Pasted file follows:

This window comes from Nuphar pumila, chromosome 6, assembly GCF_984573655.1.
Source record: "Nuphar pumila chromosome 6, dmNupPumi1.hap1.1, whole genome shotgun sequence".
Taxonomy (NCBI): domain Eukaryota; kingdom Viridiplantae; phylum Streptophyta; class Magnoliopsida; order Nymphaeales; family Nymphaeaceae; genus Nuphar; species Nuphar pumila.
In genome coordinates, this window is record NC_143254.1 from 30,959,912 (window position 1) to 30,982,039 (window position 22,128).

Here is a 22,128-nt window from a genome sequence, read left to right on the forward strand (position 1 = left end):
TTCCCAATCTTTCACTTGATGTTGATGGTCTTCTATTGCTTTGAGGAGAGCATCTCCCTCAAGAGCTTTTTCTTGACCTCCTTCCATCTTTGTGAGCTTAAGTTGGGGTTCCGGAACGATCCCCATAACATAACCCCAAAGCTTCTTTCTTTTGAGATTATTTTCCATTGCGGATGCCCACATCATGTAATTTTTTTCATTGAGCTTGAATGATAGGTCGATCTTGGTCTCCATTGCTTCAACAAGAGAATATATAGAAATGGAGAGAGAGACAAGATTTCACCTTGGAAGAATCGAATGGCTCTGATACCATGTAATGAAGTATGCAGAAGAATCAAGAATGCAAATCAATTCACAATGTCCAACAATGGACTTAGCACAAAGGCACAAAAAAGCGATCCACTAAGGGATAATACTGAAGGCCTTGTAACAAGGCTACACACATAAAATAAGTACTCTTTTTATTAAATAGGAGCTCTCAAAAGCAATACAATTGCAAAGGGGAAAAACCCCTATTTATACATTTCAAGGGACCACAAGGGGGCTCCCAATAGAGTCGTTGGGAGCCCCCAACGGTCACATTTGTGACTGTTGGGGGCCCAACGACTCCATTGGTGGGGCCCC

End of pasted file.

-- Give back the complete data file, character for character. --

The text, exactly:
This window comes from Nuphar pumila, chromosome 6, assembly GCF_984573655.1.
Source record: "Nuphar pumila chromosome 6, dmNupPumi1.hap1.1, whole genome shotgun sequence".
Taxonomy (NCBI): domain Eukaryota; kingdom Viridiplantae; phylum Streptophyta; class Magnoliopsida; order Nymphaeales; family Nymphaeaceae; genus Nuphar; species Nuphar pumila.
In genome coordinates, this window is record NC_143254.1 from 30,959,912 (window position 1) to 30,982,039 (window position 22,128).

Here is a 22,128-nt window from a genome sequence, read left to right on the forward strand (position 1 = left end):
TTCCCAATCTTTCACTTGATGTTGATGGTCTTCTATTGCTTTGAGGAGAGCATCTCCCTCAAGAGCTTTTTCTTGACCTCCTTCCATCTTTGTGAGCTTAAGTTGGGGTTCCGGAACGATCCCCATAACATAACCCCAAAGCTTCTTTCTTTTGAGATTATTTTCCATTGCGGATGCCCACATCATGTAATTTTTTTCATTGAGCTTGAATGATAGGTCGATCTTGGTCTCCATTGCTTCAACAAGAGAATATATAGAAATGGAGAGAGAGACAAGATTTCACCTTGGAAGAATCGAATGGCTCTGATACCATGTAATGAAGTATGCAGAAGAATCAAGAATGCAAATCAATTCACAATGTCCAACAATGGACTTAGCACAAAGGCACAAAAAAGCGATCCACTAAGGGATAATACTGAAGGCCTTGTAACAAGGCTACACACATAAAATAAGTACTCTTTTTATTAAATAGGAGCTCTCAAAAGCAATACAATTGCAAAGGGGAAAAACCCCTATTTATACATTTCAAGGGACCACAAGGGGGCTCCCAATAGAGTCGTTGGGAGCCCCCAACGGTCACATTTGTGACTGTTGGGGGCCCAACGACTCCATTGGTGGGGCCCC